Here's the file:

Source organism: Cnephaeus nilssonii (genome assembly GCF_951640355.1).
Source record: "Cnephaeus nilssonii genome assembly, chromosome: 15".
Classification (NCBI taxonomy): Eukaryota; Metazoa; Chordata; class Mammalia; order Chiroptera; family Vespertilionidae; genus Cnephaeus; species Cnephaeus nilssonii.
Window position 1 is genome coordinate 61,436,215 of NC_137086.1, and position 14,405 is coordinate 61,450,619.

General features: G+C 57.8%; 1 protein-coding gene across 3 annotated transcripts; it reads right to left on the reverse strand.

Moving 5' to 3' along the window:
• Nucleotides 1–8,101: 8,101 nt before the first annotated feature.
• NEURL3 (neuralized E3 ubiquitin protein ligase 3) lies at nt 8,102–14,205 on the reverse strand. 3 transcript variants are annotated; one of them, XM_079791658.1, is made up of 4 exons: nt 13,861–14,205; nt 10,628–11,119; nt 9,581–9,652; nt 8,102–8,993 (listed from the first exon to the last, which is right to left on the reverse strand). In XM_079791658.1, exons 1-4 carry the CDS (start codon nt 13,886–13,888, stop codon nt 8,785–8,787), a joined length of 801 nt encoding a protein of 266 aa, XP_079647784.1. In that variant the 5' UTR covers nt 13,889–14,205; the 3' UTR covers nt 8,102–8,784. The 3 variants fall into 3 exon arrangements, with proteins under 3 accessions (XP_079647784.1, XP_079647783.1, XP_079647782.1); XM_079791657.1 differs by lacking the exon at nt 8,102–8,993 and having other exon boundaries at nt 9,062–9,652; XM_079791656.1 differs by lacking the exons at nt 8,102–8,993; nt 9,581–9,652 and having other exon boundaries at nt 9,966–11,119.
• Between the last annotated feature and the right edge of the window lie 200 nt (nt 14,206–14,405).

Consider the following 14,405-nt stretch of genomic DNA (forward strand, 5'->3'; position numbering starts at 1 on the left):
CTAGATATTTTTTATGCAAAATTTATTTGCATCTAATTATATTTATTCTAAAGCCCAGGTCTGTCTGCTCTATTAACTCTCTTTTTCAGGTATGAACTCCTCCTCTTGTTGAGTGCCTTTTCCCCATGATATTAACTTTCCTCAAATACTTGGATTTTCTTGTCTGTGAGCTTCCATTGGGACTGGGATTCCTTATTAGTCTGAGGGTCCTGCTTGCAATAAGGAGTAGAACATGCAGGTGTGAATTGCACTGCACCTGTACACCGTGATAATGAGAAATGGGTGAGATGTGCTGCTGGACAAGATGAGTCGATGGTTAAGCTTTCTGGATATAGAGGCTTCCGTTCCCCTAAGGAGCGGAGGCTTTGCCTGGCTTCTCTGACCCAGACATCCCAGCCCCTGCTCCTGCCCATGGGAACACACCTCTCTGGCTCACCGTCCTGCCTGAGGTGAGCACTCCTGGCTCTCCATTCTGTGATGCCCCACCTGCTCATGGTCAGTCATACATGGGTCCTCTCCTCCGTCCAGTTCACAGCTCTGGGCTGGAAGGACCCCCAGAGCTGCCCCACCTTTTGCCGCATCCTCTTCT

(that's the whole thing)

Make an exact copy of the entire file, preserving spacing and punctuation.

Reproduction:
Source organism: Cnephaeus nilssonii (genome assembly GCF_951640355.1).
Source record: "Cnephaeus nilssonii genome assembly, chromosome: 15".
Classification (NCBI taxonomy): Eukaryota; Metazoa; Chordata; class Mammalia; order Chiroptera; family Vespertilionidae; genus Cnephaeus; species Cnephaeus nilssonii.
Window position 1 is genome coordinate 61,436,215 of NC_137086.1, and position 14,405 is coordinate 61,450,619.

General features: G+C 57.8%; 1 protein-coding gene across 3 annotated transcripts; it reads right to left on the reverse strand.

Moving 5' to 3' along the window:
• Nucleotides 1–8,101: 8,101 nt before the first annotated feature.
• NEURL3 (neuralized E3 ubiquitin protein ligase 3) lies at nt 8,102–14,205 on the reverse strand. 3 transcript variants are annotated; one of them, XM_079791658.1, is made up of 4 exons: nt 13,861–14,205; nt 10,628–11,119; nt 9,581–9,652; nt 8,102–8,993 (listed from the first exon to the last, which is right to left on the reverse strand). In XM_079791658.1, exons 1-4 carry the CDS (start codon nt 13,886–13,888, stop codon nt 8,785–8,787), a joined length of 801 nt encoding a protein of 266 aa, XP_079647784.1. In that variant the 5' UTR covers nt 13,889–14,205; the 3' UTR covers nt 8,102–8,784. The 3 variants fall into 3 exon arrangements, with proteins under 3 accessions (XP_079647784.1, XP_079647783.1, XP_079647782.1); XM_079791657.1 differs by lacking the exon at nt 8,102–8,993 and having other exon boundaries at nt 9,062–9,652; XM_079791656.1 differs by lacking the exons at nt 8,102–8,993; nt 9,581–9,652 and having other exon boundaries at nt 9,966–11,119.
• Between the last annotated feature and the right edge of the window lie 200 nt (nt 14,206–14,405).

Consider the following 14,405-nt stretch of genomic DNA (forward strand, 5'->3'; position numbering starts at 1 on the left):
CTAGATATTTTTTATGCAAAATTTATTTGCATCTAATTATATTTATTCTAAAGCCCAGGTCTGTCTGCTCTATTAACTCTCTTTTTCAGGTATGAACTCCTCCTCTTGTTGAGTGCCTTTTCCCCATGATATTAACTTTCCTCAAATACTTGGATTTTCTTGTCTGTGAGCTTCCATTGGGACTGGGATTCCTTATTAGTCTGAGGGTCCTGCTTGCAATAAGGAGTAGAACATGCAGGTGTGAATTGCACTGCACCTGTACACCGTGATAATGAGAAATGGGTGAGATGTGCTGCTGGACAAGATGAGTCGATGGTTAAGCTTTCTGGATATAGAGGCTTCCGTTCCCCTAAGGAGCGGAGGCTTTGCCTGGCTTCTCTGACCCAGACATCCCAGCCCCTGCTCCTGCCCATGGGAACACACCTCTCTGGCTCACCGTCCTGCCTGAGGTGAGCACTCCTGGCTCTCCATTCTGTGATGCCCCACCTGCTCATGGTCAGTCATACATGGGTCCTCTCCTCCGTCCAGTTCACAGCTCTGGGCTGGAAGGACCCCCAGAGCTGCCCCACCTTTTGCCGCATCCTCTTCT